New elections to the Northern Ireland Assembly are likely to be called early next week, with last-minute efforts continuing over the weekend to reach agreement between republicans and Unionists.
Although the Government has been hoping for a pre-election understanding embracing Sinn Fein and the Ulster Unionists, a breakthrough has yet to be achieved. The republican leaders Gerry Adams and Martin McGuinness met Tony Blair and his chief of staff, Jonathan Powell, at Downing Street yesterday as the search for an advance continued.
Mr Adams is due to meet the Ulster Unionist leader, David Trimble, this morning for the latest in a series of encounters which have been going on for some weeks. As the frequency of contact suggests, republicans and Unionists are said to have had a positive engagement, but agreement has been elusive.
The IRA and Sinn Fein are under pressure, from Mr Blair and Mr Trimble, to carry out a new act of arms commissioning and to use language indicating that the IRA's paramilitary activities will come to an end. Work on proposed texts has been going on but so far there is no sign that any proposed new republican language has been judged sufficient. The IRA is also being urged to undertake a third act of decommissioning and to do so in a more visible way than previously.
It is assumed that decommissioning will be an important part of any deal, though republicans argue that some form of televised arms destruction is out of the question as it would imply a kind of surrender.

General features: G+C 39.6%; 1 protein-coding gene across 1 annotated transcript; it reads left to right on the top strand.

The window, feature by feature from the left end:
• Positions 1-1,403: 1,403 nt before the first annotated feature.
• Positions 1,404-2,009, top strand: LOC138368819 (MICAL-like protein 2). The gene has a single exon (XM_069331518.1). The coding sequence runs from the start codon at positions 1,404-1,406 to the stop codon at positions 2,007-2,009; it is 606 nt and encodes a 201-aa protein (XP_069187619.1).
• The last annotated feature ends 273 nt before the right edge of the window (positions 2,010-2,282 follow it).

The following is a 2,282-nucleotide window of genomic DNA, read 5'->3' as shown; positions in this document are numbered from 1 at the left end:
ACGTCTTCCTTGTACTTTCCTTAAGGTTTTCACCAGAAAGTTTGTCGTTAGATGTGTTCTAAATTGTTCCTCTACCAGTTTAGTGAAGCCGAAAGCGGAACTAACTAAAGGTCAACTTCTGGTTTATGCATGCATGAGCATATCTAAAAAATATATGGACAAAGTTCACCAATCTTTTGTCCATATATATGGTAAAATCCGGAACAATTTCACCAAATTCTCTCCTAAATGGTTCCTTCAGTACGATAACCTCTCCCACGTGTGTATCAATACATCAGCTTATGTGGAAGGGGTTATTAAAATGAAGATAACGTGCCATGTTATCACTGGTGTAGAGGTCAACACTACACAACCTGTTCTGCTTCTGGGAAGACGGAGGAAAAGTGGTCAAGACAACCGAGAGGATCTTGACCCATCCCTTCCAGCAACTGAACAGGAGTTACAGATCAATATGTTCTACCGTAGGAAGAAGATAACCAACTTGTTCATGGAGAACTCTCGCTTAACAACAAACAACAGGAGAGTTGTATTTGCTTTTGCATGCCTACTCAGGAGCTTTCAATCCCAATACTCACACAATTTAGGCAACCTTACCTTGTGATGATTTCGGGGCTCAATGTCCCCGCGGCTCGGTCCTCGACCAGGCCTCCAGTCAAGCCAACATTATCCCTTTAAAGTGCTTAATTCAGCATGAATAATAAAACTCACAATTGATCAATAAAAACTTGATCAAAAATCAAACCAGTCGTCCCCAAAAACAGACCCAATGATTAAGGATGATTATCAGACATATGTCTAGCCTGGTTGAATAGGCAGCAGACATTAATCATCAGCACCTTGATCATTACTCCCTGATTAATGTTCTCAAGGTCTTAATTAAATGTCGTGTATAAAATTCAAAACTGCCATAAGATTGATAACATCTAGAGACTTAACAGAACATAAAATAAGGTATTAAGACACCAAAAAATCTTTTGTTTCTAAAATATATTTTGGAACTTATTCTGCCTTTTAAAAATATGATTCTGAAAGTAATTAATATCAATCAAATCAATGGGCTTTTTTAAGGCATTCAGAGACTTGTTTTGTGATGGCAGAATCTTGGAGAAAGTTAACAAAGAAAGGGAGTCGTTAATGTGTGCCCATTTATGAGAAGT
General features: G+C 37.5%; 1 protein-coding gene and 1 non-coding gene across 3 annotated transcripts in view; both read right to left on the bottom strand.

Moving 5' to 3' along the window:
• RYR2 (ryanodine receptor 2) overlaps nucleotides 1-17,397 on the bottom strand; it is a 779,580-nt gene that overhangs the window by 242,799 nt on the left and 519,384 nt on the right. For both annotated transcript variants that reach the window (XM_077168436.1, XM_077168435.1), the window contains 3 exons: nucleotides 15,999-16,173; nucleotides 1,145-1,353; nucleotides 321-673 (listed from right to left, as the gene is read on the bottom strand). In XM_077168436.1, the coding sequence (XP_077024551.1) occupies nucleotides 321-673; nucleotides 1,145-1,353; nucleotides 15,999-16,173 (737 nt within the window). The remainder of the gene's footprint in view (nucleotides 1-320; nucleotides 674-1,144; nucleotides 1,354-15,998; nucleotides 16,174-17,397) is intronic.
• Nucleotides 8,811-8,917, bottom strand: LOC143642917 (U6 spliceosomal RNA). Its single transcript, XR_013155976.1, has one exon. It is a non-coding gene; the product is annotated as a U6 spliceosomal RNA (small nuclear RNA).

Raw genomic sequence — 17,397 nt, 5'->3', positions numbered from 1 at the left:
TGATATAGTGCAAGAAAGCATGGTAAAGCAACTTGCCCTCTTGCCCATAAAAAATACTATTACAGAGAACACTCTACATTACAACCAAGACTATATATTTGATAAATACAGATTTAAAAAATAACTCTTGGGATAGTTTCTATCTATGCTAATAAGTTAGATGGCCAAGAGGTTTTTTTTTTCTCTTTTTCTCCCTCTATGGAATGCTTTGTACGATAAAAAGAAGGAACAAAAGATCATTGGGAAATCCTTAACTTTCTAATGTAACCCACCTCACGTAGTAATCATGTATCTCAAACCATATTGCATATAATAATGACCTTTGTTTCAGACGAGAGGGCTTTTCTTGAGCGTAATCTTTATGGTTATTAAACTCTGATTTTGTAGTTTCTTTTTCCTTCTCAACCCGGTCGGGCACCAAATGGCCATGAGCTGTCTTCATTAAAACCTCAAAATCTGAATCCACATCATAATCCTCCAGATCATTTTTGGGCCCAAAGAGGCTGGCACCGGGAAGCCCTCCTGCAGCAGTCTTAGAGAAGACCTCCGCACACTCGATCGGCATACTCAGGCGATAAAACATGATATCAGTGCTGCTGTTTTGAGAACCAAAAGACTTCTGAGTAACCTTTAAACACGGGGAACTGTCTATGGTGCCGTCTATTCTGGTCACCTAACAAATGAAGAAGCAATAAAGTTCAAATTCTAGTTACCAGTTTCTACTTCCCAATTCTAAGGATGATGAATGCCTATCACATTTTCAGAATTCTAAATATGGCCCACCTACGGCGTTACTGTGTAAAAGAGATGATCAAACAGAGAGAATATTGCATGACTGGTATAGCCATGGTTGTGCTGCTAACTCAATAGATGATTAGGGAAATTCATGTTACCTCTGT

Sinn Fein for its part is pushing for assurance that the Belfast Assembly, which is currently in suspension, would not be closed down as has happened several times in the past.
Republicans also want security and police powers to be transferred as quickly as possible from Westminster to Belfast, a demand which poses problems for both the Government and the Ulster Unionists.
If no deal emerges over the weekend, the likelihood is that the Government will call elections for November. The sense is that while it would be far preferable to go to the polls with a deal, having no elections at all would practically ensure political stultification. Sinn Fein and most nationalist elements favour an election but Mr Trimble may not be so keen. Last spring he prevailed on Mr Blair not to call a poll.
The outcome of an election is difficult to predict because of a battle within Unionism between Mr Trimble and the Rev Ian Paisley, who has made significant voting advances in recent years. Michael McGimpsey, a senior Ulster Unionist, accused the Democratic Unionists last night of planning a "divisive, abusive and selfish" campaign.
Sinn Fein will also be pushing to overtake the Social Democratic and Labour Party as the principal representatives of northern nationalism.
Bertie Ahern, the Irish Prime Minister, will be involved in the weekend negotiations and President George Bush's special envoy, Richard Haass, arrives in Belfast on Monday .Reuse content